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Mound Musings: Hold on There!

Brad Johnson

For more than 25 years, pitching guru Brad "Bogfella" Johnson has provided insightful evaluation and analysis of pitchers to a wide variety of fantasy baseball websites, webcasts and radio broadcasts. He joined RotoWire in 2011 with his popular Bogfella's Notebook.

Holds aren’t a category in too many leagues, so it can be difficult to find analysis of relief pitchers who might contribute holds rather than the more common (and usually more predictable) saves. Since it can be harder to sort through, competing in the holds category can be both frustrating and useful, but only if you consistently find the guys collecting those holds. A side benefit of checking out holds producers is the possibility that the pitcher(s) on that list could also be on the short list for future closers. Let’s take a look and see if we can make figuring it out a bit easier:

The seventh inning is often a key to finding holds.

The two most predictable relief roles – I didn’t say easy to identify, just easier to predict than other roles – are closers and primary setup men. Typically, closers pitch the ninth inning, and the primary setup men get the eighth inning, assuming they’re both available and don’t need a night off. So, when shopping, the seventh inning can often be a good place to look for treasure.

That said, it can be more challenging to find the pitcher working in the seventh inning who will be most likely to generate holds. The problem is, all seventh innings aren’t created equal. If the team is far ahead, another pitcher needing work might get the call. If the team is far behind, a pitcher working through a tough time might get the call to use that inning as a live pitching clinic. Not too far ahead, not too far behind, you’re looking for Goldilocks – the pitcher who consistently enters the game when the scenario is just right. The pitcher who comes on when the game is still in doubt, is your target.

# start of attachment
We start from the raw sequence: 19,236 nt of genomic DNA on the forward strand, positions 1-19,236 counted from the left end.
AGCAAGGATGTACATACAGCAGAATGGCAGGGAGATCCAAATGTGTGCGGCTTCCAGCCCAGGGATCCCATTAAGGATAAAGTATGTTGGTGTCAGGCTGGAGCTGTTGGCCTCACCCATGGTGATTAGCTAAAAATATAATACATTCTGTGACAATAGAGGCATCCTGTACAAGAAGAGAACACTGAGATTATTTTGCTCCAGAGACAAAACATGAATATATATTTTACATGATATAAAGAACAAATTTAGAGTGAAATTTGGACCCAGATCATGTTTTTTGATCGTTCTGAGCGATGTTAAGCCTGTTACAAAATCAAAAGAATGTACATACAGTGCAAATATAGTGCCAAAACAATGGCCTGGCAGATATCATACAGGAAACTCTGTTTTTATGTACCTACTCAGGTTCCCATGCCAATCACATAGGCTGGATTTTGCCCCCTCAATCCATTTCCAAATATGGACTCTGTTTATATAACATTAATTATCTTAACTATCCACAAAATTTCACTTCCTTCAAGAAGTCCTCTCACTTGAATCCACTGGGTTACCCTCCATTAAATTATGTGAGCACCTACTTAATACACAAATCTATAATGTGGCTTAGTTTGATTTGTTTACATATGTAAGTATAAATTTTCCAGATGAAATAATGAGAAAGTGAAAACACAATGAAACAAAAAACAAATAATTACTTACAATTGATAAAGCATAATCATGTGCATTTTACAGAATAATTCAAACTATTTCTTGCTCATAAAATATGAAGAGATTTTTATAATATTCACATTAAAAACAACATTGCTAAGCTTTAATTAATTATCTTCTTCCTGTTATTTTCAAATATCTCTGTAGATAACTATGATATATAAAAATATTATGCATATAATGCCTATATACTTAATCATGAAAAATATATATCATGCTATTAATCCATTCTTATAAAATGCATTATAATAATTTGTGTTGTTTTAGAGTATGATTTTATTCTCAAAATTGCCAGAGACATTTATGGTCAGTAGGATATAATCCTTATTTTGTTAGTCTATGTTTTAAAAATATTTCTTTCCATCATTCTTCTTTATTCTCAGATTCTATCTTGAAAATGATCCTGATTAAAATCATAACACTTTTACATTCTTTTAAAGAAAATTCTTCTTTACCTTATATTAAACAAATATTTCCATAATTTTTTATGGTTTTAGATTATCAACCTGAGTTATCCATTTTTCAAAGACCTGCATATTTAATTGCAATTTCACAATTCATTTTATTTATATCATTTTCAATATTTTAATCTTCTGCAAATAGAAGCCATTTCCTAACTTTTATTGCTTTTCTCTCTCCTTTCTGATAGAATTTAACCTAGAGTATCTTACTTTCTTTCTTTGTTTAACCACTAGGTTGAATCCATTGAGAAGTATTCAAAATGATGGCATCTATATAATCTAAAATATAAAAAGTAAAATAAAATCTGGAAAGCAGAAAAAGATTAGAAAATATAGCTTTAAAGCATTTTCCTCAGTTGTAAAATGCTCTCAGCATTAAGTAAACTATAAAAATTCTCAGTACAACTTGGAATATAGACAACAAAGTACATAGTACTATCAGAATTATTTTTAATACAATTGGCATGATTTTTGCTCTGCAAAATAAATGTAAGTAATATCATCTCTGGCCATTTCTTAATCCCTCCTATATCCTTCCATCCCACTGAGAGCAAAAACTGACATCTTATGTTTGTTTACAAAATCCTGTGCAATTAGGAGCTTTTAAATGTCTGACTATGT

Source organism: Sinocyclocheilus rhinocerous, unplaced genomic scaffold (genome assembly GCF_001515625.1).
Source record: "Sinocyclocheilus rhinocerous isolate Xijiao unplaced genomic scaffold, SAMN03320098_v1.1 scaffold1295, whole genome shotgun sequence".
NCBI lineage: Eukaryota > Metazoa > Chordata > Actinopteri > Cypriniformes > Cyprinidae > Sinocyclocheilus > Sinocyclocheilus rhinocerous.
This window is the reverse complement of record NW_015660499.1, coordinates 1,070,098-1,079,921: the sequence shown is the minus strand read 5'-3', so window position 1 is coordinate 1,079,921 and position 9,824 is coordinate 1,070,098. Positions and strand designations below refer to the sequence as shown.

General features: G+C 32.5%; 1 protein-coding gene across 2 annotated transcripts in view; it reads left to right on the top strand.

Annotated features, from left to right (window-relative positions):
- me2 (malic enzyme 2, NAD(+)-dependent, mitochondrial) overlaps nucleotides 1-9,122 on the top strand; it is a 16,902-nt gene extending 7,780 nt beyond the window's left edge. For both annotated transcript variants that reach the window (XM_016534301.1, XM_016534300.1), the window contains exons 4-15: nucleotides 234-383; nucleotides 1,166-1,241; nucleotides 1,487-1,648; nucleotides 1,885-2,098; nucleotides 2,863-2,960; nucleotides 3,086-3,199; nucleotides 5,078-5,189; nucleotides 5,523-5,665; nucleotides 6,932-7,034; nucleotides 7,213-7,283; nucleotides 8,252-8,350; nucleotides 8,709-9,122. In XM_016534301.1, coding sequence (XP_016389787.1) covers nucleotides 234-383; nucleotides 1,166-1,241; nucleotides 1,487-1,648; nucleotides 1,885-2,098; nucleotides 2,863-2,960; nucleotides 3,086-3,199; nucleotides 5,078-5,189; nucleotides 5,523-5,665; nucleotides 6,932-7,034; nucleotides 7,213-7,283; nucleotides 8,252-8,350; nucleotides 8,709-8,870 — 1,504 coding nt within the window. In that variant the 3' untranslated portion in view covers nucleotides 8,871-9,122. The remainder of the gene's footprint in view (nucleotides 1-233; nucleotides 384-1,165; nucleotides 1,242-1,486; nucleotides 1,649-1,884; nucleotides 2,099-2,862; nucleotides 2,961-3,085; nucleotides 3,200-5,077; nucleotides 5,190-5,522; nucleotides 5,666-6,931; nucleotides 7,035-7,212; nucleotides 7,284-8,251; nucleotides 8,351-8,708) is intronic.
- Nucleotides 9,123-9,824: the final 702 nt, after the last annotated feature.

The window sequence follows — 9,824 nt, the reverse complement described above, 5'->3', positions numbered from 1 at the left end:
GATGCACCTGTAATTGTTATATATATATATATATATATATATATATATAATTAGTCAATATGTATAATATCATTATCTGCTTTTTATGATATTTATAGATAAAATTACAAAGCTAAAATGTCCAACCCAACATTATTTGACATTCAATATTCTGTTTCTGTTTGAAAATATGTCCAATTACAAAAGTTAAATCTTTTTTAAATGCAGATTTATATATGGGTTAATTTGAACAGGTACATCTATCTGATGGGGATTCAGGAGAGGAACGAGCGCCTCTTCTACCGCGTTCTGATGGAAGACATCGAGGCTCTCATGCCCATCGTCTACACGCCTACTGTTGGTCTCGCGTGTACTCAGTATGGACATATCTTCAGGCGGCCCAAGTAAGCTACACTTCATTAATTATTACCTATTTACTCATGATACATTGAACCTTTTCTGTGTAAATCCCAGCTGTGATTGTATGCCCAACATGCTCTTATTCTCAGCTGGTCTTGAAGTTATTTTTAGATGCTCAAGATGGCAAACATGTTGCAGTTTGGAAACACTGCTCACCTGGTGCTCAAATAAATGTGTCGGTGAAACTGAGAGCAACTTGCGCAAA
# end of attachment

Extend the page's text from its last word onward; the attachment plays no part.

Now, just knowing where to look, the seventh and eighth innings, is not quite enough to secure the services of the best non-closer relievers. Holds tend to be a relatively diluted stat. There are five guys with nine or 10 holds – Sam Dyson, Koji Uehara, Nate Jones, Zach Duke, and Joel Peralta. However, there are 33 pitchers with six or more holds. While it might be tempting to just grab a few of the contributors and let the chips fall where they may, I would suggest using these roster spots that are often interchangeable to prospect for higher value down the road. Below are some things to consider:

Here are some things to consider when shopping for holds: